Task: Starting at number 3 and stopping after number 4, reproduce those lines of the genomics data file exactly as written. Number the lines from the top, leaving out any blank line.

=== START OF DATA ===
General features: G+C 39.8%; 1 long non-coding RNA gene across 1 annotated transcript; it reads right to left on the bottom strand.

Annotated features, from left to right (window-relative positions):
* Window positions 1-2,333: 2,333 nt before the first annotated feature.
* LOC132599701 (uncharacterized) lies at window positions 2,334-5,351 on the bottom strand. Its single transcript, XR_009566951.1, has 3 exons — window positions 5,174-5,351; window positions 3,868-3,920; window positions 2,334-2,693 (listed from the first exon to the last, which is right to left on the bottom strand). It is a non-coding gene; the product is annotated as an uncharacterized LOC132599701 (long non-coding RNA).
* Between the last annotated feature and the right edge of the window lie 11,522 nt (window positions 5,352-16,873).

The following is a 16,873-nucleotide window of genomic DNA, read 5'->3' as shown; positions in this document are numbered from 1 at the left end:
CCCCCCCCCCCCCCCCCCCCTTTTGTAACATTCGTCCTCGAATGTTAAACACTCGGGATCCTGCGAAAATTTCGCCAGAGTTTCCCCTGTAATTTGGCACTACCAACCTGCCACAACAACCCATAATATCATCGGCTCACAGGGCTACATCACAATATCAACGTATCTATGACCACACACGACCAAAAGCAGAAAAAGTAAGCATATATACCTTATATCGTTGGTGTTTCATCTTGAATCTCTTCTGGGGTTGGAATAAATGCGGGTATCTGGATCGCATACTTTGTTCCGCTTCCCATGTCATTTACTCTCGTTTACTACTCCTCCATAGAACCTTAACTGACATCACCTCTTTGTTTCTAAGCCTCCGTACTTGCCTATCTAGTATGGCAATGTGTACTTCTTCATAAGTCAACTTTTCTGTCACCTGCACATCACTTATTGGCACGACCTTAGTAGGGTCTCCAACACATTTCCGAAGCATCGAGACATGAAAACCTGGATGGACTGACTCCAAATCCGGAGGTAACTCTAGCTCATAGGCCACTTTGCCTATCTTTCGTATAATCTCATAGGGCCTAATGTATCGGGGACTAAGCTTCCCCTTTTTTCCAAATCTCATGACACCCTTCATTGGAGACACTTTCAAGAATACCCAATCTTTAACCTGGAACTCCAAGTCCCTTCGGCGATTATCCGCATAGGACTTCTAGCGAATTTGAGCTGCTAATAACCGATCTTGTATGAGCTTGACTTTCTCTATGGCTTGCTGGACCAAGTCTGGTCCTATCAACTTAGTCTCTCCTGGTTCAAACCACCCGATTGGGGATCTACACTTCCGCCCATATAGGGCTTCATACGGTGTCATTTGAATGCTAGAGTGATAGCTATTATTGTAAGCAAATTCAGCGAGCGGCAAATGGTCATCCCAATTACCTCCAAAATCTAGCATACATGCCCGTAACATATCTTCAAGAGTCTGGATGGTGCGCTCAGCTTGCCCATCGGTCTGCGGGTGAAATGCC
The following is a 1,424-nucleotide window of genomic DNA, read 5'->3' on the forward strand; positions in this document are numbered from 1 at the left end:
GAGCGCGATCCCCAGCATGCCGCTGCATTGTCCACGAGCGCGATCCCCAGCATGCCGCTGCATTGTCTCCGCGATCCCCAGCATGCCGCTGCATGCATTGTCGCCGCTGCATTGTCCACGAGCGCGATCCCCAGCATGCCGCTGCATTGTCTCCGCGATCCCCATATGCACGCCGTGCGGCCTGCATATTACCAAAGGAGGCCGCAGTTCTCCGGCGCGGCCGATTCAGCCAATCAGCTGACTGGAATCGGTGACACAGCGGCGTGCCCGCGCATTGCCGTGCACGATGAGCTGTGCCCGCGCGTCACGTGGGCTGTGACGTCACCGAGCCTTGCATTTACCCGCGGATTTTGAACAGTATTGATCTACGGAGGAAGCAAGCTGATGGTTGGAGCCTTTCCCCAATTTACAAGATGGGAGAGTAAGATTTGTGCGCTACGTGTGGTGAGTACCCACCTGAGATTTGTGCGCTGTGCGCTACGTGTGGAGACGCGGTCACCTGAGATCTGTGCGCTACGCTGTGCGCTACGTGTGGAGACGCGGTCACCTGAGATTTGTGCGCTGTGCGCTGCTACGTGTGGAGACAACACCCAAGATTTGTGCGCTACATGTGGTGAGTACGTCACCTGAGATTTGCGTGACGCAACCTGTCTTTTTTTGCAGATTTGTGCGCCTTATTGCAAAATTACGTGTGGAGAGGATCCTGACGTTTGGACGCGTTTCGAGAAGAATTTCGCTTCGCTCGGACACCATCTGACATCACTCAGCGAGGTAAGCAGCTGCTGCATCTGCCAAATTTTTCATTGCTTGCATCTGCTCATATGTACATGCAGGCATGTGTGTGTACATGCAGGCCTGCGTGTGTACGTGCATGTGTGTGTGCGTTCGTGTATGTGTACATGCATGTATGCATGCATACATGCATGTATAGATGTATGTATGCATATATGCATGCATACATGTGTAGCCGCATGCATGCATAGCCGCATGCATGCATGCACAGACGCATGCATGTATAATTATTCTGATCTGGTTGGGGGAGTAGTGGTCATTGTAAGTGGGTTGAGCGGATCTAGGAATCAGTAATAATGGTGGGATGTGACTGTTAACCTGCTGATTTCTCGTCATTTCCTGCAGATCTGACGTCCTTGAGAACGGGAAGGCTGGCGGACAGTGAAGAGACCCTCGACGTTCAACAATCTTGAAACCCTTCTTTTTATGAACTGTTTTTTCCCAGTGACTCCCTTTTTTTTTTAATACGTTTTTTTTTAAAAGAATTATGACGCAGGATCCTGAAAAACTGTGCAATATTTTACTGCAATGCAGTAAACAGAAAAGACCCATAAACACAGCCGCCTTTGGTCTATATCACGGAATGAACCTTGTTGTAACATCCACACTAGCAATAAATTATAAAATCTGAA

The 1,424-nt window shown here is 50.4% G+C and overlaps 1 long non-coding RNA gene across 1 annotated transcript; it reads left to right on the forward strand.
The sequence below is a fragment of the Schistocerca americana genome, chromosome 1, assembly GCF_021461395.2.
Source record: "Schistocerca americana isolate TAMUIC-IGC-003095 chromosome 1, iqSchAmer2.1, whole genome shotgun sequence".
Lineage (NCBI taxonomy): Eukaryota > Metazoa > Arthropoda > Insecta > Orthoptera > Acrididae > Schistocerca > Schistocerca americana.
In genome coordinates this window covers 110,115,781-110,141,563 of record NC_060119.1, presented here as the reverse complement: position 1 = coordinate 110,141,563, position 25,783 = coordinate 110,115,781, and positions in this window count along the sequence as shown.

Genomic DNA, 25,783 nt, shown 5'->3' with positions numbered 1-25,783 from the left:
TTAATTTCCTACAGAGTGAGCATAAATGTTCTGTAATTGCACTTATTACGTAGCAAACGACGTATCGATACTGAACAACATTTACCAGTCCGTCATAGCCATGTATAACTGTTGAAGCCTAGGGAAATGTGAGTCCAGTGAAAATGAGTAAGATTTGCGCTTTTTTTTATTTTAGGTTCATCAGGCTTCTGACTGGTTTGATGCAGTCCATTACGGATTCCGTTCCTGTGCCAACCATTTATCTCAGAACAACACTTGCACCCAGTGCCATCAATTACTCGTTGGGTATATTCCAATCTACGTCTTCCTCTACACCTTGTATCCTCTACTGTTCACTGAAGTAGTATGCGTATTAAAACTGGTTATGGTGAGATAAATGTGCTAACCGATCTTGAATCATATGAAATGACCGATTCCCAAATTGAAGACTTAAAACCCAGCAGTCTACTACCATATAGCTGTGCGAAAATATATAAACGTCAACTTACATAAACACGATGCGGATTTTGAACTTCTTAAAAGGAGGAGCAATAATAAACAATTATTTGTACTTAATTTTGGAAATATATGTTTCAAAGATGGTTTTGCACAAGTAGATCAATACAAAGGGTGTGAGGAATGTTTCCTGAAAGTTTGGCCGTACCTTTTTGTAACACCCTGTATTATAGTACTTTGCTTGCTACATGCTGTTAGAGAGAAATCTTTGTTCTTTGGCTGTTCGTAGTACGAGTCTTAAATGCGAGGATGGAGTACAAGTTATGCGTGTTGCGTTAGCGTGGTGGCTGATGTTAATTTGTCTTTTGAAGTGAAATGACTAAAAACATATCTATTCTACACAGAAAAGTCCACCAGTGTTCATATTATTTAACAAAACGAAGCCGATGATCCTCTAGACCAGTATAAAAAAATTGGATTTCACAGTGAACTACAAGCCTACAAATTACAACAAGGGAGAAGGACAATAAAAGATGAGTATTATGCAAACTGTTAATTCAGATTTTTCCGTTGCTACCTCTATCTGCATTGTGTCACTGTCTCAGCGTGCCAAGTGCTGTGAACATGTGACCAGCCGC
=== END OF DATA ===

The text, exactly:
* Window positions 1-2,333: 2,333 nt before the first annotated feature.
* LOC132599701 (uncharacterized) lies at window positions 2,334-5,351 on the bottom strand. Its single transcript, XR_009566951.1, has 3 exons — window positions 5,174-5,351; window positions 3,868-3,920; window positions 2,334-2,693 (listed from the first exon to the last, which is right to left on the bottom strand). It is a non-coding gene; the product is annotated as an uncharacterized LOC132599701 (long non-coding RNA).